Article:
Lake Street Dive was playing tiny bars long before Carnegie Hall seemed possible. Over the last two years, the soul-rock quartet has graduated from that small-time life, blazing through the late-night television circuit and headlining sold-out shows. The group’s near-overnight success is due in part to the spread of a YouTube video, but Lake Street Dive’s greatest asset is its ability to breathe new life into well-worn influences.
Lake Street Dive’s grassroots following had been growing steadily since singer Rachael Price, bassist Bridget Kearney, trumpeter Mike Olson and drummer Mike Calabrese linked up at the New England Conservatory of Music in 2004. The band’s fanbase multiplied in 2012 after its stripped-down cover of the Jackson 5’s “I Want You Back” picked up steam on YouTube. The momentum carried Lake Street Dive’s third studio album, the lush Bad Self Portraits, to a level of fame its members never expected.
“We would gasp every time we were on stage and there were people shouting out what songs they wanted to hear,” Kearney says. “It was crazy after nine years of not having that happen.”
Like the rest of the band, Kearney came to the New England Conservatory to study jazz and ended up making a living by crafting accessible pop tunes. Even though heady conservatory training isn’t what shines through on tracks like the Bad Self Portraits standout “You Go Down Smooth,” the band’s knack for synthesizing technical prowess into catchy melodies is the heart of its appeal.
“We never wanted to dumb music down,” she says. “We wanted to use [our training] when it’s really tasty and paints the picture more vividly, but not for the sake of doing something cool and technical.”
“Tasty” may be the perfect description for the group’s music. The resonant croon of Price’s harmonies, Kearney’s slinking bass lines and Calabrese’s tasteful rhythm chops create a soothing cocktail of rootsy pop that’s easy to enjoy. As a whole, Bad Self Portraits benefits from the fact that it was written by a group unaware of its impending success. Its songs were written at various points in the band’s career, reflecting its modest, street-corner roots.
“We definitely went into the studio with no outside pressure for that record,” Kearney says. “We were making music for no one else but ourselves, which is the ideal way to make a record.”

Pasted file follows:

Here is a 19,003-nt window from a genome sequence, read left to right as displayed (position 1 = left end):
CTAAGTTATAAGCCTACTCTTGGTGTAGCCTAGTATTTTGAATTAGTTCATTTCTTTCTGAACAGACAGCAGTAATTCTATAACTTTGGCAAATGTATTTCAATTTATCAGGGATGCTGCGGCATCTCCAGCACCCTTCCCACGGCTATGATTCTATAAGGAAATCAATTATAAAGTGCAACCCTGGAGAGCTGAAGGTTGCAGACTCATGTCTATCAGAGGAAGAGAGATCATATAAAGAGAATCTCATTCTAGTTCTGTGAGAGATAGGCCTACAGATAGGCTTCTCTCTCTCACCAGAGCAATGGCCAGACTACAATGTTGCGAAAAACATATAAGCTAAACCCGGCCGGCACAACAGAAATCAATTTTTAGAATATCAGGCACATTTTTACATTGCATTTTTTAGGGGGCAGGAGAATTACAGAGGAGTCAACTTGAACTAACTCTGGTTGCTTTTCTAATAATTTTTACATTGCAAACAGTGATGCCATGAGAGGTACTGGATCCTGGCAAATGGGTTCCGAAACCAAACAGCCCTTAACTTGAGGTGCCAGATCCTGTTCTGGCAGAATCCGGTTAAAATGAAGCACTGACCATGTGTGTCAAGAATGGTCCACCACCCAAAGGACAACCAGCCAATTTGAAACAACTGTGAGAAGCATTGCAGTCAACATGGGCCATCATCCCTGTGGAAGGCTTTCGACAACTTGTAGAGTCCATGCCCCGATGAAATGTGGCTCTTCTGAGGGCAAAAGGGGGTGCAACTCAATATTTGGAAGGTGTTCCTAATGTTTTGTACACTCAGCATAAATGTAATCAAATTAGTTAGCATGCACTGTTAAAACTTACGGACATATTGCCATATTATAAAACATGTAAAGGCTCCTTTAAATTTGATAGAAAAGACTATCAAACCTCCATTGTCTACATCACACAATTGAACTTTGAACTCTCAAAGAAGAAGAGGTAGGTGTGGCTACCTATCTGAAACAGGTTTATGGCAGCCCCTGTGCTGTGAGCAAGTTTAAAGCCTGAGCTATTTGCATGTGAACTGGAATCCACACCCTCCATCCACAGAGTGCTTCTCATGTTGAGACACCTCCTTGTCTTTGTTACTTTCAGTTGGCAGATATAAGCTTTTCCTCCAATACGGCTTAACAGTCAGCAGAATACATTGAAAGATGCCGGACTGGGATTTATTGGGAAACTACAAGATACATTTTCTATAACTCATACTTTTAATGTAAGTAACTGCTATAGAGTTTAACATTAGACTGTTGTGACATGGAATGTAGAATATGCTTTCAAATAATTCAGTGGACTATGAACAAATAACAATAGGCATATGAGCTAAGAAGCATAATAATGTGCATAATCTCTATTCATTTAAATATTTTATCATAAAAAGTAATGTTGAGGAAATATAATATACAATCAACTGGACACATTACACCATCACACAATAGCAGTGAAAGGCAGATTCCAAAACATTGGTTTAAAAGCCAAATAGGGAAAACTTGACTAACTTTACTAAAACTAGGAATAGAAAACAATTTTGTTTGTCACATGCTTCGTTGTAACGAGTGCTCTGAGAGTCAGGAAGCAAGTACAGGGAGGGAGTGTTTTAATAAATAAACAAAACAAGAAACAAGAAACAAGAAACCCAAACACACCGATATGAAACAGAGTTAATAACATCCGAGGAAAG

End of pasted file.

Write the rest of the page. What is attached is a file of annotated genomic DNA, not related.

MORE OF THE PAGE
Like any jazz band worth its salt, each member of Lake Street Dive carefully accompanies one another, contributing individual expertise without hogging the spotlight. Price’s commanding vocals could easily cast her as a star shooting for the same status as Adele or Amy Winehouse, but every stylistic choice is given its own breathing room.
“It took us a little while to create the language we wanted to speak with,” Kearney says. ”I think a lot of what making a band is involves coming up with an arsenal of tools you use.”
Another measure of any great band is its ability to evolve that stylistic arsenal over time. While Kearney wouldn’t say much about Lake Street Dive’s recently-recorded fourth album, she divulged one crucial detail. A month before the band went on tour promoting Bad Self Portraits, each member traveled to a different country, soaking up its music in the process.
Price visited Israel, and Calabrese went to Brazil, but Kearney took it a step further by turning her visit to Ghana into a separate project. Along with collaborator Benjamin Lazar Davis, she spent three weeks in the capital city of Accra, where the pair studied under the Ghanaian musician Aaron Bebe, who specializes in a xylophone-like instrument known as the gyil. The experience produced a five-song EP titled Bawa, which features the duo exploring a tricky web of polyrhythms unlike anything in Lake Street Dive’s repertoire.
“That part of our musicianship doesn’t make it overtly into Lake Street Dive, but the fact that we’re interested in styles of other parts of the world is always back there,” she says.
Despite the secrecy shrouding the new album, Kearney revealed an instance of her time in Ghana affecting its sound. On one track, a guitar echoes a rhythmic pattern common in Ghanaian drum ensembles. In typical Lake Street Dive fashion, the West African rhythm gets thrown into a Motown-inspired jam. Eleven years into its career, Lake Street Dive continues to experiment and combine styles, in an ongoing attempt to enrich its members’ shared musical soul.
WHO: Lake Street Dive, Miss Tess
WHERE: Georgia Theatre
WHEN: Thursday, Oct. 8, 7:30 p.m.
HOW MUCH: $20
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